Last updated on May 13th, 2019 at 02:32 pm
As the telecommunications industry continues to evolve with the bundling of services in 2005, residential and business customers will benefit from the competition, according to James Butman.
Butman, the president of Madison-based TDS Metrocom, which offers local, long distance and data services in the Milwaukee, Racine, Kenosha, Madison and Fox Valley markets, was a panelist at the Northern Trust Economic Trends 2005 Breakfast presented by Small Business Times Jan. 21.
"I think you will do voice, video and data over your computer," he said.
Residential and business customers will demand greater bandwidth from the telecommunications industry this year, Butman said.
Those customer demands will give telecommunications companies opportunities to expand their services and offer higher technology services to consumers.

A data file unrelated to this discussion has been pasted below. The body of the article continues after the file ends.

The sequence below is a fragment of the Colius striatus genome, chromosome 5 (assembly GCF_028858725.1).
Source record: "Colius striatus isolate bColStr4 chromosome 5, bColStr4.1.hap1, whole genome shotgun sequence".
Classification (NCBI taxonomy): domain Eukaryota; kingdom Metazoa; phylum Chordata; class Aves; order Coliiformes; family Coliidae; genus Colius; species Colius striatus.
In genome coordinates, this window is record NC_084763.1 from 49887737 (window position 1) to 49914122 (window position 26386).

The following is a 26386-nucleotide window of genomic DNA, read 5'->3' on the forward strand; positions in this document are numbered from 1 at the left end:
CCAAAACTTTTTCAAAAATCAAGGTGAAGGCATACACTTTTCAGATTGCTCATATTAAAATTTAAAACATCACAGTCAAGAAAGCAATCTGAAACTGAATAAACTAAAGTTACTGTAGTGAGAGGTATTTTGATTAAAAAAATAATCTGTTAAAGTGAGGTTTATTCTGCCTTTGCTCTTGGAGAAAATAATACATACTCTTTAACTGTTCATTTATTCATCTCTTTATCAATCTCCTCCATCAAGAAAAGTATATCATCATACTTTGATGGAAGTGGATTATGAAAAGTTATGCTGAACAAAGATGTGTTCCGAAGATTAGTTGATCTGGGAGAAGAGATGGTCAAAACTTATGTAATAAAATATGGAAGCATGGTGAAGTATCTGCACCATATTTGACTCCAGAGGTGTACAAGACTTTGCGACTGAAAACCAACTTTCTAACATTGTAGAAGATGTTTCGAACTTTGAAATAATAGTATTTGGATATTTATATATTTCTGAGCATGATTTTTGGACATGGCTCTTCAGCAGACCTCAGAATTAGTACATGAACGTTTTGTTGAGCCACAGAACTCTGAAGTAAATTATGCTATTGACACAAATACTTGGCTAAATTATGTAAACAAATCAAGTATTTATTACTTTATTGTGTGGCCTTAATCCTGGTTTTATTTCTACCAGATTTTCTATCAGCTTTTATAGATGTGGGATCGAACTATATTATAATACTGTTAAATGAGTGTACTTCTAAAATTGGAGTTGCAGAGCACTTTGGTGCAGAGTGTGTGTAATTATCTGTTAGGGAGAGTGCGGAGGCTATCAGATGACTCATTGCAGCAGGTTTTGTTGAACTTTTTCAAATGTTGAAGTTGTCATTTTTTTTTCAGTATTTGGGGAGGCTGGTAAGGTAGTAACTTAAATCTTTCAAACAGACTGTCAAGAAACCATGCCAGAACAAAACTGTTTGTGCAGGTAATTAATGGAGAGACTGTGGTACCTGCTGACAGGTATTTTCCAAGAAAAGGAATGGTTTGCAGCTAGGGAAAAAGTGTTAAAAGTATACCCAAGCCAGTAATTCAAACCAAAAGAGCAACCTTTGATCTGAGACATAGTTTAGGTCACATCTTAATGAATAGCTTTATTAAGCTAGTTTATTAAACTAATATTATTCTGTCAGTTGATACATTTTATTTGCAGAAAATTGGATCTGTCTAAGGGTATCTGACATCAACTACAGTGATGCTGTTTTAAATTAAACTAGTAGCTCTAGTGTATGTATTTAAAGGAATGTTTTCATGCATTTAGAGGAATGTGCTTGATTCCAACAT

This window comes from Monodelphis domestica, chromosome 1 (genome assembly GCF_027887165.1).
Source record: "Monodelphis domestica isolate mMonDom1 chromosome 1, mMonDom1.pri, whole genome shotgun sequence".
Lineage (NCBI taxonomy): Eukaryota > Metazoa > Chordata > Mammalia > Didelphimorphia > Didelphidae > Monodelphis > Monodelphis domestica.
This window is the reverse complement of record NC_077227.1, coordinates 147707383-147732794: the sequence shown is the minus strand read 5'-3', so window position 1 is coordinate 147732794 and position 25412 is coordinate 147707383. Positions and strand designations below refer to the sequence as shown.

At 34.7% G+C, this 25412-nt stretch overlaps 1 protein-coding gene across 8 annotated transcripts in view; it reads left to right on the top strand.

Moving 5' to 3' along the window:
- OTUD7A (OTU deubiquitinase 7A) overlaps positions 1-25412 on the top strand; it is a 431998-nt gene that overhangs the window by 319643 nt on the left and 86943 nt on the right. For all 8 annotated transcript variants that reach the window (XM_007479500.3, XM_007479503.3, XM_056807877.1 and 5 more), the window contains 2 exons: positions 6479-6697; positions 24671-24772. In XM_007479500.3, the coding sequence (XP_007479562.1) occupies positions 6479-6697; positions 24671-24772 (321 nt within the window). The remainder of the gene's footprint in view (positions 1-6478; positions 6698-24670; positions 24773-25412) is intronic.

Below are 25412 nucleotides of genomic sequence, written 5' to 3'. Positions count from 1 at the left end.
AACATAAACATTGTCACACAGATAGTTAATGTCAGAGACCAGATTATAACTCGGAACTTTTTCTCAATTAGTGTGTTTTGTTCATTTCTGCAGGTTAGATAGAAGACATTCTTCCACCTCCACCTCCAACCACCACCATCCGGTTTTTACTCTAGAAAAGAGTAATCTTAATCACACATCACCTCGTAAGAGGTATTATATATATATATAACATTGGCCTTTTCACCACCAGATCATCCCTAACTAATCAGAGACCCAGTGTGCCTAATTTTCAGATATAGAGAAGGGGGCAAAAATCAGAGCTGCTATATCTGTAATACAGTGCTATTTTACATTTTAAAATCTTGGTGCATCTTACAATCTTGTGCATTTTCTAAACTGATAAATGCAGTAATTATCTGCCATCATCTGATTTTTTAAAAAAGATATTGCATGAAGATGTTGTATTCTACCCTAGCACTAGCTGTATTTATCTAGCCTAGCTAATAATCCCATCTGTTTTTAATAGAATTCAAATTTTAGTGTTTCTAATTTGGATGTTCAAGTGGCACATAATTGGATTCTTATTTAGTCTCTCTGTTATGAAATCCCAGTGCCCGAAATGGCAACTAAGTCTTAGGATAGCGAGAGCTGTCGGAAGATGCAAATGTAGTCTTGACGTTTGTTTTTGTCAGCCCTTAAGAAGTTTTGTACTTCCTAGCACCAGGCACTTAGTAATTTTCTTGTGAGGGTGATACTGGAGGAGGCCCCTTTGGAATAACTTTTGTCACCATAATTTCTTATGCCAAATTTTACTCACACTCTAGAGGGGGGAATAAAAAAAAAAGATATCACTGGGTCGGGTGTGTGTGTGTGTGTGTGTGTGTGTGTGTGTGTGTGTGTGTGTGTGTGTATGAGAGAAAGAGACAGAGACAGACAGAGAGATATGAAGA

However, those opportunities also will pose challenges for telecom companies, which will need to expand and bundle their ranges of services to stay competitive, Butman said.
Chicago-based Telephone Data Service Inc., the parent company of TDS Metrocom, also owns U.S. Cellular, the seventh-largest wireless phone provider in the nation.
The competition between cable companies, local phone companies, Internet service providers and wireless providers is good for consumers and businesses, Butman said.
"I think it will be tough for the industry. We may have to say goodbye to certain revenue streams and find new ones. Lots of (providers) will be offering different products – and there will be more technology."
Residential customers are demanding more entertainment and information options, which they want to be able access quickly, Butman said. At the same time, residential customers are relying less on traditional land-line telephones.
Eventually, many people may rely on their mobile phone as their primary voice communication device, a reversal of how many people use the technology now, he said.
Many young consumers already have replaced their home phones with mobile phones.